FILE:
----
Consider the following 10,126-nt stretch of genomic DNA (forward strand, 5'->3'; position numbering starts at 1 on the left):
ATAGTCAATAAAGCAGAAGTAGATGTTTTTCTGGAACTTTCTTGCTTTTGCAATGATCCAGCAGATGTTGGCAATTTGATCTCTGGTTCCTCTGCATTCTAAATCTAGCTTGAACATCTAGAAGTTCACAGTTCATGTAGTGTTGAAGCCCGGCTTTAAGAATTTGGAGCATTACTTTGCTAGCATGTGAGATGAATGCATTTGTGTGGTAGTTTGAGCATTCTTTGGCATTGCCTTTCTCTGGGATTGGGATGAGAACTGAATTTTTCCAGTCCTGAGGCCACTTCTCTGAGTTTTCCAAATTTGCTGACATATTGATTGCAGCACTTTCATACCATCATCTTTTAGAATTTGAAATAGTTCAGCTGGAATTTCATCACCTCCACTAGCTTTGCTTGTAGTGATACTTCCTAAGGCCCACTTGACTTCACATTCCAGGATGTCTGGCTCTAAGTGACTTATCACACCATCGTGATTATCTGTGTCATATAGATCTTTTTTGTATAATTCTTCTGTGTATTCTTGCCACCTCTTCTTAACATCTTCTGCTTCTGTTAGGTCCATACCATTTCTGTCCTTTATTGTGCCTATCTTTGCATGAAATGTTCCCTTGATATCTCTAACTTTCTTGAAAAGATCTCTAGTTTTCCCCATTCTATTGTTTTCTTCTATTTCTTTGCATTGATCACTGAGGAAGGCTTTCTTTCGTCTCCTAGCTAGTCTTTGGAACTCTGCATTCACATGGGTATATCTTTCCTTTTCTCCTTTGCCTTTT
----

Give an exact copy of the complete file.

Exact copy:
Consider the following 10,126-nt stretch of genomic DNA (forward strand, 5'->3'; position numbering starts at 1 on the left):
ATAGTCAATAAAGCAGAAGTAGATGTTTTTCTGGAACTTTCTTGCTTTTGCAATGATCCAGCAGATGTTGGCAATTTGATCTCTGGTTCCTCTGCATTCTAAATCTAGCTTGAACATCTAGAAGTTCACAGTTCATGTAGTGTTGAAGCCCGGCTTTAAGAATTTGGAGCATTACTTTGCTAGCATGTGAGATGAATGCATTTGTGTGGTAGTTTGAGCATTCTTTGGCATTGCCTTTCTCTGGGATTGGGATGAGAACTGAATTTTTCCAGTCCTGAGGCCACTTCTCTGAGTTTTCCAAATTTGCTGACATATTGATTGCAGCACTTTCATACCATCATCTTTTAGAATTTGAAATAGTTCAGCTGGAATTTCATCACCTCCACTAGCTTTGCTTGTAGTGATACTTCCTAAGGCCCACTTGACTTCACATTCCAGGATGTCTGGCTCTAAGTGACTTATCACACCATCGTGATTATCTGTGTCATATAGATCTTTTTTGTATAATTCTTCTGTGTATTCTTGCCACCTCTTCTTAACATCTTCTGCTTCTGTTAGGTCCATACCATTTCTGTCCTTTATTGTGCCTATCTTTGCATGAAATGTTCCCTTGATATCTCTAACTTTCTTGAAAAGATCTCTAGTTTTCCCCATTCTATTGTTTTCTTCTATTTCTTTGCATTGATCACTGAGGAAGGCTTTCTTTCGTCTCCTAGCTAGTCTTTGGAACTCTGCATTCACATGGGTATATCTTTCCTTTTCTCCTTTGCCTTTT